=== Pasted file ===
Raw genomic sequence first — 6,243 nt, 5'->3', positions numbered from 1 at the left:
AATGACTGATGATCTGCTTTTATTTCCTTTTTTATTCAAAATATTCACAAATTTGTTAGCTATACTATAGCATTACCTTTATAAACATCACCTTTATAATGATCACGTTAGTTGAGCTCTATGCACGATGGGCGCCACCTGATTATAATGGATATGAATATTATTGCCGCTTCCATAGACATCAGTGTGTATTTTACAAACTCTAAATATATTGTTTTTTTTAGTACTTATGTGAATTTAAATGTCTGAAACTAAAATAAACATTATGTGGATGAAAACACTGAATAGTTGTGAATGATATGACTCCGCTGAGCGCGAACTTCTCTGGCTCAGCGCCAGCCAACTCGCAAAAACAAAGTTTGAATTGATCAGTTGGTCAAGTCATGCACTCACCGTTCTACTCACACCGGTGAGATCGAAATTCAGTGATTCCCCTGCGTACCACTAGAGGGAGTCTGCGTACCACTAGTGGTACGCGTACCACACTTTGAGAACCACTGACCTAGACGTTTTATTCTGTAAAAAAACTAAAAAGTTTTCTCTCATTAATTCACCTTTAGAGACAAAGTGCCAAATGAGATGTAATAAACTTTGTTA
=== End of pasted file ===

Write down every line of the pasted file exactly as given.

Raw genomic sequence first — 6,243 nt, 5'->3', positions numbered from 1 at the left:
AATGACTGATGATCTGCTTTTATTTCCTTTTTTATTCAAAATATTCACAAATTTGTTAGCTATACTATAGCATTACCTTTATAAACATCACCTTTATAATGATCACGTTAGTTGAGCTCTATGCACGATGGGCGCCACCTGATTATAATGGATATGAATATTATTGCCGCTTCCATAGACATCAGTGTGTATTTTACAAACTCTAAATATATTGTTTTTTTTAGTACTTATGTGAATTTAAATGTCTGAAACTAAAATAAACATTATGTGGATGAAAACACTGAATAGTTGTGAATGATATGACTCCGCTGAGCGCGAACTTCTCTGGCTCAGCGCCAGCCAACTCGCAAAAACAAAGTTTGAATTGATCAGTTGGTCAAGTCATGCACTCACCGTTCTACTCACACCGGTGAGATCGAAATTCAGTGATTCCCCTGCGTACCACTAGAGGGAGTCTGCGTACCACTAGTGGTACGCGTACCACACTTTGAGAACCACTGACCTAGACGTTTTATTCTGTAAAAAAACTAAAAAGTTTTCTCTCATTAATTCACCTTTAGAGACAAAGTGCCAAATGAGATGTAATAAACTTTGTTA